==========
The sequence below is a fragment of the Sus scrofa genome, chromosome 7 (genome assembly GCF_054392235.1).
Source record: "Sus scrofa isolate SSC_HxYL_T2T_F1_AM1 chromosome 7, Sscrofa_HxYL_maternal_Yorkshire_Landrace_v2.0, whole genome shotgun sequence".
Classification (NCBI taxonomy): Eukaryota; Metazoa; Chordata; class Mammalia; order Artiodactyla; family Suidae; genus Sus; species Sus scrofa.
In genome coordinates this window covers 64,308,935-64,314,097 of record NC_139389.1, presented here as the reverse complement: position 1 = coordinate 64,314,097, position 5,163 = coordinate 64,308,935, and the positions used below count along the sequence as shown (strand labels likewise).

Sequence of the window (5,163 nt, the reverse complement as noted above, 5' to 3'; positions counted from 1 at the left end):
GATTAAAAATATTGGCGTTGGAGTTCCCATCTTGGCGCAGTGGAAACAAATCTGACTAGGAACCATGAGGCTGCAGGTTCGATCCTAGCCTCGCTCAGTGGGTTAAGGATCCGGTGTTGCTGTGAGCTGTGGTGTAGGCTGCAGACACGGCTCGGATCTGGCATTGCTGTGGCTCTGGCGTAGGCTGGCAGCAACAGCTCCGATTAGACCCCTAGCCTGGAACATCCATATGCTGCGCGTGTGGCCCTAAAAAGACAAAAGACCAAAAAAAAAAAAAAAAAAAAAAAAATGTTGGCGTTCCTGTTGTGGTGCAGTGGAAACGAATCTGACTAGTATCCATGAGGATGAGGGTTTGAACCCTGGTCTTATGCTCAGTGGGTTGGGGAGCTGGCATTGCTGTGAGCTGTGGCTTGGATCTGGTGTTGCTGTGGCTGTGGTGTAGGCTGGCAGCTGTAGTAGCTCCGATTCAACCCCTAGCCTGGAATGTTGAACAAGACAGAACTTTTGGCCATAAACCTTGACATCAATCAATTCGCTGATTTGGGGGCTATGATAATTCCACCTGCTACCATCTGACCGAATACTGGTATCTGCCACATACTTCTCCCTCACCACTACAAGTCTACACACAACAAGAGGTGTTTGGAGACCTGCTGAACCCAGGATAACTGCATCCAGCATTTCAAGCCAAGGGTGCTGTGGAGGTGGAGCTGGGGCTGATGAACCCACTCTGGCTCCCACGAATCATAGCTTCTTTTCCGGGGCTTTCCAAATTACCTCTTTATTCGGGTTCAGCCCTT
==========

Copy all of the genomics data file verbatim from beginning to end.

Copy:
The sequence below is a fragment of the Sus scrofa genome, chromosome 7 (genome assembly GCF_054392235.1).
Source record: "Sus scrofa isolate SSC_HxYL_T2T_F1_AM1 chromosome 7, Sscrofa_HxYL_maternal_Yorkshire_Landrace_v2.0, whole genome shotgun sequence".
Classification (NCBI taxonomy): Eukaryota; Metazoa; Chordata; class Mammalia; order Artiodactyla; family Suidae; genus Sus; species Sus scrofa.
In genome coordinates this window covers 64,308,935-64,314,097 of record NC_139389.1, presented here as the reverse complement: position 1 = coordinate 64,314,097, position 5,163 = coordinate 64,308,935, and the positions used below count along the sequence as shown (strand labels likewise).

Sequence of the window (5,163 nt, the reverse complement as noted above, 5' to 3'; positions counted from 1 at the left end):
GATTAAAAATATTGGCGTTGGAGTTCCCATCTTGGCGCAGTGGAAACAAATCTGACTAGGAACCATGAGGCTGCAGGTTCGATCCTAGCCTCGCTCAGTGGGTTAAGGATCCGGTGTTGCTGTGAGCTGTGGTGTAGGCTGCAGACACGGCTCGGATCTGGCATTGCTGTGGCTCTGGCGTAGGCTGGCAGCAACAGCTCCGATTAGACCCCTAGCCTGGAACATCCATATGCTGCGCGTGTGGCCCTAAAAAGACAAAAGACCAAAAAAAAAAAAAAAAAAAAAAAAATGTTGGCGTTCCTGTTGTGGTGCAGTGGAAACGAATCTGACTAGTATCCATGAGGATGAGGGTTTGAACCCTGGTCTTATGCTCAGTGGGTTGGGGAGCTGGCATTGCTGTGAGCTGTGGCTTGGATCTGGTGTTGCTGTGGCTGTGGTGTAGGCTGGCAGCTGTAGTAGCTCCGATTCAACCCCTAGCCTGGAATGTTGAACAAGACAGAACTTTTGGCCATAAACCTTGACATCAATCAATTCGCTGATTTGGGGGCTATGATAATTCCACCTGCTACCATCTGACCGAATACTGGTATCTGCCACATACTTCTCCCTCACCACTACAAGTCTACACACAACAAGAGGTGTTTGGAGACCTGCTGAACCCAGGATAACTGCATCCAGCATTTCAAGCCAAGGGTGCTGTGGAGGTGGAGCTGGGGCTGATGAACCCACTCTGGCTCCCACGAATCATAGCTTCTTTTCCGGGGCTTTCCAAATTACCTCTTTATTCGGGTTCAGCCCTT